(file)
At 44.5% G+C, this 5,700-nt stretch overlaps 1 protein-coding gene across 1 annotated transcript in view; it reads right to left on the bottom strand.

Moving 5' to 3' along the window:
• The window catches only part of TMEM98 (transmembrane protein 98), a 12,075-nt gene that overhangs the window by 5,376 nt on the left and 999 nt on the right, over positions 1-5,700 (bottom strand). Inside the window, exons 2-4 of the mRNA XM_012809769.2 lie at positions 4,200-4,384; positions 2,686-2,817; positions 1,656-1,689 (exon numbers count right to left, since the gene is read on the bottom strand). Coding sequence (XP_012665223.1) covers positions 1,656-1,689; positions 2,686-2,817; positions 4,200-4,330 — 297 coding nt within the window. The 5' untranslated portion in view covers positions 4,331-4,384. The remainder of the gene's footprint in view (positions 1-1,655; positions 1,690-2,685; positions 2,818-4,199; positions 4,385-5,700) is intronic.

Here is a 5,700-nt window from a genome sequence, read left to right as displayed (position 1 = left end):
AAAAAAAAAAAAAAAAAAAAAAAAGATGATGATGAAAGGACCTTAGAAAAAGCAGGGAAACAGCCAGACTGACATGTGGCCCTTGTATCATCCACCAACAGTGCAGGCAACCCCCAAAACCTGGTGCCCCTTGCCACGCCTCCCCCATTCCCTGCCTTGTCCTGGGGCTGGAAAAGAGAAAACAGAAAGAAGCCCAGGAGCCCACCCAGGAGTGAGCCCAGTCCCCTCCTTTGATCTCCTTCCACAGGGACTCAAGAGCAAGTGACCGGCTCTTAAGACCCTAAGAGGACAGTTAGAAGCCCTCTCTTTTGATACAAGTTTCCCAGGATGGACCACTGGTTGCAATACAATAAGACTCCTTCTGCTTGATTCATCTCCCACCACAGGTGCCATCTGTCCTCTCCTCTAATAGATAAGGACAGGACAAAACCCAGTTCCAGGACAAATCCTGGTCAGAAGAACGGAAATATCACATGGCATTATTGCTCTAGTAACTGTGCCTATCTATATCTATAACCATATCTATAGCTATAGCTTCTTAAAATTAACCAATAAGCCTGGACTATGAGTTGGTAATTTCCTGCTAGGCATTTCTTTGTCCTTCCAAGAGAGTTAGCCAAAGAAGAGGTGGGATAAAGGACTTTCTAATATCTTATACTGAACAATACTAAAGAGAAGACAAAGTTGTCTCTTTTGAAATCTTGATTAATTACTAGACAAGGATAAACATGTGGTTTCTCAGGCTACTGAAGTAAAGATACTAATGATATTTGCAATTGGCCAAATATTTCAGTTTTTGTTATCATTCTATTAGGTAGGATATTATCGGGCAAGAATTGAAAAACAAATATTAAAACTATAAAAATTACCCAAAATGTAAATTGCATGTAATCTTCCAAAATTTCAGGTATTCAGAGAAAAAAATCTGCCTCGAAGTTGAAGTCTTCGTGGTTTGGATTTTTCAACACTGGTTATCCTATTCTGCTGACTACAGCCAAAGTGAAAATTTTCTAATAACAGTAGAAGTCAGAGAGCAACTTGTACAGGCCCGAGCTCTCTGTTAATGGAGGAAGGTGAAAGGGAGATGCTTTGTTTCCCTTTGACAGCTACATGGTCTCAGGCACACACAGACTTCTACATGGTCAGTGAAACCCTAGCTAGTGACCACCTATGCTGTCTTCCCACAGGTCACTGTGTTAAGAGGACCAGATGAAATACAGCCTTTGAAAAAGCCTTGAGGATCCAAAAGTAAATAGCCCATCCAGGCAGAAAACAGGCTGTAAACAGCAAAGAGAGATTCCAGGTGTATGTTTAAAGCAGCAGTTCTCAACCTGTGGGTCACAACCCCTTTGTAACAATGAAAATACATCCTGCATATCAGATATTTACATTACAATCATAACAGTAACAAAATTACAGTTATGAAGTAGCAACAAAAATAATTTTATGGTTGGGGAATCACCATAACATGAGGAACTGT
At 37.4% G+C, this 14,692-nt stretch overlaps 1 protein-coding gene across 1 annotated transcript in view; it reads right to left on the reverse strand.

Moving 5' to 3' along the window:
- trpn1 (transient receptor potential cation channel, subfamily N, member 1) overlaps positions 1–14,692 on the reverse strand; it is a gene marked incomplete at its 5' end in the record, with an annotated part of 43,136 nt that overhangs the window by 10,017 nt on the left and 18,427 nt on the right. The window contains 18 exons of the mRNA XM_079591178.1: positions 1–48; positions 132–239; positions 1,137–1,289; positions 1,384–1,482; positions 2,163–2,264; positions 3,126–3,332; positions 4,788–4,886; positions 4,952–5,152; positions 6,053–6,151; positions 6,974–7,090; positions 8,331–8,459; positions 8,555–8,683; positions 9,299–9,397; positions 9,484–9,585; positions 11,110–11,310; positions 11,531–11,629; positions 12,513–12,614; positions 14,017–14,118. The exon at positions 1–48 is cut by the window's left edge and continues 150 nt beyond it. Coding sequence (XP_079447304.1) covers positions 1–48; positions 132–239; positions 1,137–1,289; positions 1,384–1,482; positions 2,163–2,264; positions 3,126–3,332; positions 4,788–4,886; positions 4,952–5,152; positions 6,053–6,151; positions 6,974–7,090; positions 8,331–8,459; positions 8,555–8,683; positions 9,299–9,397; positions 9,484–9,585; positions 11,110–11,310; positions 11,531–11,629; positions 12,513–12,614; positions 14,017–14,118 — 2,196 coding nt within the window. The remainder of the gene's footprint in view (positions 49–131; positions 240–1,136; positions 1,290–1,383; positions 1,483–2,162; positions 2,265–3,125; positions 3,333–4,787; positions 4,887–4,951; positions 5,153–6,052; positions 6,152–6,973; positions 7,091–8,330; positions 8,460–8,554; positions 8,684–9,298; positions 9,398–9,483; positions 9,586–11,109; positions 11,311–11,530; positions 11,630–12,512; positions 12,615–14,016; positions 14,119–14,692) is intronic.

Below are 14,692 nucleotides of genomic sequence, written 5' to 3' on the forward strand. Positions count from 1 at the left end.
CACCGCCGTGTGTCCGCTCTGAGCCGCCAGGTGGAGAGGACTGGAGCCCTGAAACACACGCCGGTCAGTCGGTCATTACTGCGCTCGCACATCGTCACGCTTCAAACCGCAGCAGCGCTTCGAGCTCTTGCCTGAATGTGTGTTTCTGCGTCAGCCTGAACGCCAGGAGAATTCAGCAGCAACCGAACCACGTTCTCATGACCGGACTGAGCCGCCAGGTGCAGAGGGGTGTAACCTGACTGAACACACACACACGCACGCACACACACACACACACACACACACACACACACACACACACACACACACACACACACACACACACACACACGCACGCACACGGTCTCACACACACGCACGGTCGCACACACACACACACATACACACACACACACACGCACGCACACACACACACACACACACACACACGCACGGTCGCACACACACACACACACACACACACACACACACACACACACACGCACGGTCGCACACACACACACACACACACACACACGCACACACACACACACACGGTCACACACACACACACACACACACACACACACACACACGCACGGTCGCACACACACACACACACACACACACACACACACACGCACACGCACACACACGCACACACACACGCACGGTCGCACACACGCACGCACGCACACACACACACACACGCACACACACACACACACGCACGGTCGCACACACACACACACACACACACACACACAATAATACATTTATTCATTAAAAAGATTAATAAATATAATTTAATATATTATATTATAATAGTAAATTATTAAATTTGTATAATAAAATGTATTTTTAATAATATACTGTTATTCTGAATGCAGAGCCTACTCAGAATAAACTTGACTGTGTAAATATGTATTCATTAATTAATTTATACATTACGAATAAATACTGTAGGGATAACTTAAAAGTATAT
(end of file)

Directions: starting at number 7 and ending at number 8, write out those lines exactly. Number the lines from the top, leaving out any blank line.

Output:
Moving 5' to 3' along the window:
- trpn1 (transient receptor potential cation channel, subfamily N, member 1) overlaps positions 1–14,692 on the reverse strand; it is a gene marked incomplete at its 5' end in the record, with an annotated part of 43,136 nt that overhangs the window by 10,017 nt on the left and 18,427 nt on the right. The window contains 18 exons of the mRNA XM_079591178.1: positions 1–48; positions 132–239; positions 1,137–1,289; positions 1,384–1,482; positions 2,163–2,264; positions 3,126–3,332; positions 4,788–4,886; positions 4,952–5,152; positions 6,053–6,151; positions 6,974–7,090; positions 8,331–8,459; positions 8,555–8,683; positions 9,299–9,397; positions 9,484–9,585; positions 11,110–11,310; positions 11,531–11,629; positions 12,513–12,614; positions 14,017–14,118. The exon at positions 1–48 is cut by the window's left edge and continues 150 nt beyond it. Coding sequence (XP_079447304.1) covers positions 1–48; positions 132–239; positions 1,137–1,289; positions 1,384–1,482; positions 2,163–2,264; positions 3,126–3,332; positions 4,788–4,886; positions 4,952–5,152; positions 6,053–6,151; positions 6,974–7,090; positions 8,331–8,459; positions 8,555–8,683; positions 9,299–9,397; positions 9,484–9,585; positions 11,110–11,310; positions 11,531–11,629; positions 12,513–12,614; positions 14,017–14,118 — 2,196 coding nt within the window. The remainder of the gene's footprint in view (positions 49–131; positions 240–1,136; positions 1,290–1,383; positions 1,483–2,162; positions 2,265–3,125; positions 3,333–4,787; positions 4,887–4,951; positions 5,153–6,052; positions 6,152–6,973; positions 7,091–8,330; positions 8,460–8,554; positions 8,684–9,298; positions 9,398–9,483; positions 9,586–11,109; positions 11,311–11,530; positions 11,630–12,512; positions 12,615–14,016; positions 14,119–14,692) is intronic.